Link to post
Share on other sites
Awards, Achievements, and Accolades

Quote:
Originally Posted by Fourputt View Post

I will never comprehend this mindset that the average player should have all of the same advantages that the pros have.  The whole idea is totally lacking in any sort of logic.  Then since we can't possibly have that, the rules must be changed to accommodate those shortcomings.  It's not going to happen.  As has been said several times, it's been tried, the experiment failed, end of story.

Why should the average player get the "advantage" the pros get when we don't also get the disadvantages that come along with it?  A bunch of drunks following you around the course yelling "Bababooey!" and "Mashed Potatoes!" every time you hit the ball, herds of people moving and talking all around you while you're trying to swing, camera/cell phones going off in your backswing, etc.   If anything, maybe the pros could complain that it's not equitable that they have to compete under those conditions.  I'm sure they'd much rather have a nice quiet round without a huge gallery and people pestering the crap out of them the whole day.  Either way, it's completely immaterial - we don't compete with pros on the PGA Tour, so it's an "apples to watermelons" comparison.

Quote:
...If it's a problem for an individual, then treat it any way you like as long as you aren't in a competition under the rules.  If you really want to play by the rules there are still outs for you.  As has been suggested, on a busy public course, drop and take the 2 strokes if you failed to play a provisional ball.  If that doesn't work for you, then there is simply not going to be any answer that you like.

I think this solution has been suggested to the OP at least a hundred times in this thread by now, but apparently it's not good enough.  This whole thread is just going in circles now, over and over again.

Link to post
Share on other sites
Awards, Achievements, and Accolades

The reason it seems like it is going in circles is because someone will come on here, try to claim that the rule should change, then someone argues with him, then someone will say something I don't agree with in response to that person, and then I say something and we get off topic. I've already conceded that you guys are right about the rule not needing to be changed. Not is the fairEST rule. It's not inherently fair in my opinion but it's just semantics at that point. Sometimes there is no perfectly fair answer. The rule is the best that we have.
Link to post
Share on other sites
Awards, Achievements, and Accolades

Quote:

Originally Posted by Duff McGee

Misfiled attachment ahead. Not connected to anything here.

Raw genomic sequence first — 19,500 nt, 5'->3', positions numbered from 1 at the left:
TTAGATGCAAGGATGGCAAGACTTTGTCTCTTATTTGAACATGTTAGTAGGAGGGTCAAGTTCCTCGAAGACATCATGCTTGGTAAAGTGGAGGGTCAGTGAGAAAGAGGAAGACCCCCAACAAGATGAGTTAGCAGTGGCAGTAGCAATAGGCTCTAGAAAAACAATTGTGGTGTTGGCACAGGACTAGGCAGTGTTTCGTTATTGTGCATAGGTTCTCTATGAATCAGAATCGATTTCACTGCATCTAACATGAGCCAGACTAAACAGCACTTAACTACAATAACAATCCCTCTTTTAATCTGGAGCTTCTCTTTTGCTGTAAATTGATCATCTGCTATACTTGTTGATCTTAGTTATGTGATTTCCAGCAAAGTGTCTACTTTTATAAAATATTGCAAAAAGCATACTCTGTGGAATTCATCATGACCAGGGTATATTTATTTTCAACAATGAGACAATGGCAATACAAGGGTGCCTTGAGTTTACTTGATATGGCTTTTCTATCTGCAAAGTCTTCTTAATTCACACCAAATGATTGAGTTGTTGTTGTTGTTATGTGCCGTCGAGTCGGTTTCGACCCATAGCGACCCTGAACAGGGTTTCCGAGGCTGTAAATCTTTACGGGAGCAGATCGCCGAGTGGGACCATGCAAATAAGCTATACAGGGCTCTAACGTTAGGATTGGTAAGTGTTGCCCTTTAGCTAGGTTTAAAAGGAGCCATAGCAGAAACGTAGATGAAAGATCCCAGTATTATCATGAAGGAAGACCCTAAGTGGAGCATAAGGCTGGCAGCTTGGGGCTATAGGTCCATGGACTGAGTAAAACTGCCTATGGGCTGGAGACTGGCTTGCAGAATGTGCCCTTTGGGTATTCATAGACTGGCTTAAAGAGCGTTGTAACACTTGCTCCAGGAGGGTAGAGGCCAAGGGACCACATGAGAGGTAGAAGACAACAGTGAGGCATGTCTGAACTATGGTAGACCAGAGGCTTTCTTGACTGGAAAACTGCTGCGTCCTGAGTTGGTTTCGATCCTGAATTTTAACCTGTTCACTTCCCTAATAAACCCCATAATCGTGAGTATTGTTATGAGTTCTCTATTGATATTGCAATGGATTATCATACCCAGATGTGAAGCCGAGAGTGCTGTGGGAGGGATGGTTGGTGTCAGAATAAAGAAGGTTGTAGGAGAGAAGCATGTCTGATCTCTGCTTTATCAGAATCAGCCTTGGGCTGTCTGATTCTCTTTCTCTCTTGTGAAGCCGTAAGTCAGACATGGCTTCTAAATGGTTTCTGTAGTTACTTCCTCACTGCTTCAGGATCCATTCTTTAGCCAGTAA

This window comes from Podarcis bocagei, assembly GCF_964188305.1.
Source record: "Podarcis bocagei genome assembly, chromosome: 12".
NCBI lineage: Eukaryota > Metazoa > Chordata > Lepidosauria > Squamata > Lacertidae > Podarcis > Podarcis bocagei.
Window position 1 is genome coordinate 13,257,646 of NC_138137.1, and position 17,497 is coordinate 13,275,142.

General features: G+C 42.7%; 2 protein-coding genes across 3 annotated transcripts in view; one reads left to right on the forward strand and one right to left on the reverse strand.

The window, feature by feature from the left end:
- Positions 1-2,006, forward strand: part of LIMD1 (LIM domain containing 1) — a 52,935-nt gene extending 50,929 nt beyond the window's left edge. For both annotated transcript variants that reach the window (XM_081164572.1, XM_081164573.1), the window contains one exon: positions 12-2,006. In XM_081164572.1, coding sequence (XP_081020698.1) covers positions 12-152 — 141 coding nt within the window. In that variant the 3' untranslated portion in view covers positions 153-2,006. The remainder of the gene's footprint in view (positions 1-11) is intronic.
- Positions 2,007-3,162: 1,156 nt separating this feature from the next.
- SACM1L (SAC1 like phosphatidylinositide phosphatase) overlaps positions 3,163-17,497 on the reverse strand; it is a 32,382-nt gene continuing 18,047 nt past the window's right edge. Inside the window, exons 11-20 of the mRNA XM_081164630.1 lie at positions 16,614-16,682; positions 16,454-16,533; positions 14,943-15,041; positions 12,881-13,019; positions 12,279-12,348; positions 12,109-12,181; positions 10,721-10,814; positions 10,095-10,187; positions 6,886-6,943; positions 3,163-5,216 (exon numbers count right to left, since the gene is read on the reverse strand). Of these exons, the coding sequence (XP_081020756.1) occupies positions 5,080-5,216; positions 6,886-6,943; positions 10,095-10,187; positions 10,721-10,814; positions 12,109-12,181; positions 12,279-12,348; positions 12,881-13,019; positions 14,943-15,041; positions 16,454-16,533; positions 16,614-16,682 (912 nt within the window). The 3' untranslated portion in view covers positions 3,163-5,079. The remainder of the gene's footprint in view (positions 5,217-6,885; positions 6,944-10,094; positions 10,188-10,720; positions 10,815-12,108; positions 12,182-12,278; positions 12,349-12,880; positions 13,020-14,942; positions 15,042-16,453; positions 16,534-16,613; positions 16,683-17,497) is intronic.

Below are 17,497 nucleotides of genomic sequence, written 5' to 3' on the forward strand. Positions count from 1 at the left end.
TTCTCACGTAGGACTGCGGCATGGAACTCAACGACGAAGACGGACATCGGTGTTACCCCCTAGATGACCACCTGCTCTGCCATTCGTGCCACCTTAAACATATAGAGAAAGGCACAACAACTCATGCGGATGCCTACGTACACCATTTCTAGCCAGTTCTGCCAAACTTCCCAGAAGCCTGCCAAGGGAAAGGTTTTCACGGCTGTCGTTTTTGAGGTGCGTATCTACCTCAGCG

Lost is lost. That is true. Someone on here has already admitted that he plays with a spotter. He still loses balls. Once in awhile a pro loses his/her ball even with camera crews and a crowd (very rare).

Many of you find it fair that a person can hit a ball down the fairway and have to take 3 off the tee or, more importantly, have to walk all the way back to the tee again to hit another shot. I do not find that fair.

Define "fair"? Because, per the Principles, it's the fairest thing.

Imagine you hit two balls down the fairway (one your original tee shot, one a provisional). They finish two yards apart, both in the fairway. If you can't identify which is which, both are technically lost, and… you're hitting five from the tee. That's fair under the definitions used by the Rules of Golf, but I imagine you'd find that really unfair.

Actually, you missed this one Erik.  Decision 27/11, Situation 4:

27/11

Provisional Ball Not Distinguishable from Original Ball

A player entitled to play a provisional ball from the tee plays it into the same area as his original ball. The balls have identical markings and the player cannot distinguish between them. Following are various situations and the solutions, which are based on equity (Rule 1-4), when the above circumstances exist and one or both of the balls are found within a search of five minutes:

Situation 1:One ball is found in a water hazard and the other ball is not found.

Solution 1:The ball that was found must be presumed to be the provisional ball.

Situation 2:Both balls are found in a water hazard.

Solution 2:As the player's original ball is lost in the water hazard due to his inability to identify it (see analogous Decision 27/10), the player must proceed under Rule 26-1 with respect to the original ball (estimating the spot where the ball last crossed the margin of the hazard, if necessary - see Decision 26-1/17); his next stroke would be his third.

Situation 3:One ball is found in bounds and the other ball is lost or is found out of bounds.

Solution 3:The ball in bounds must be presumed to be the provisional ball.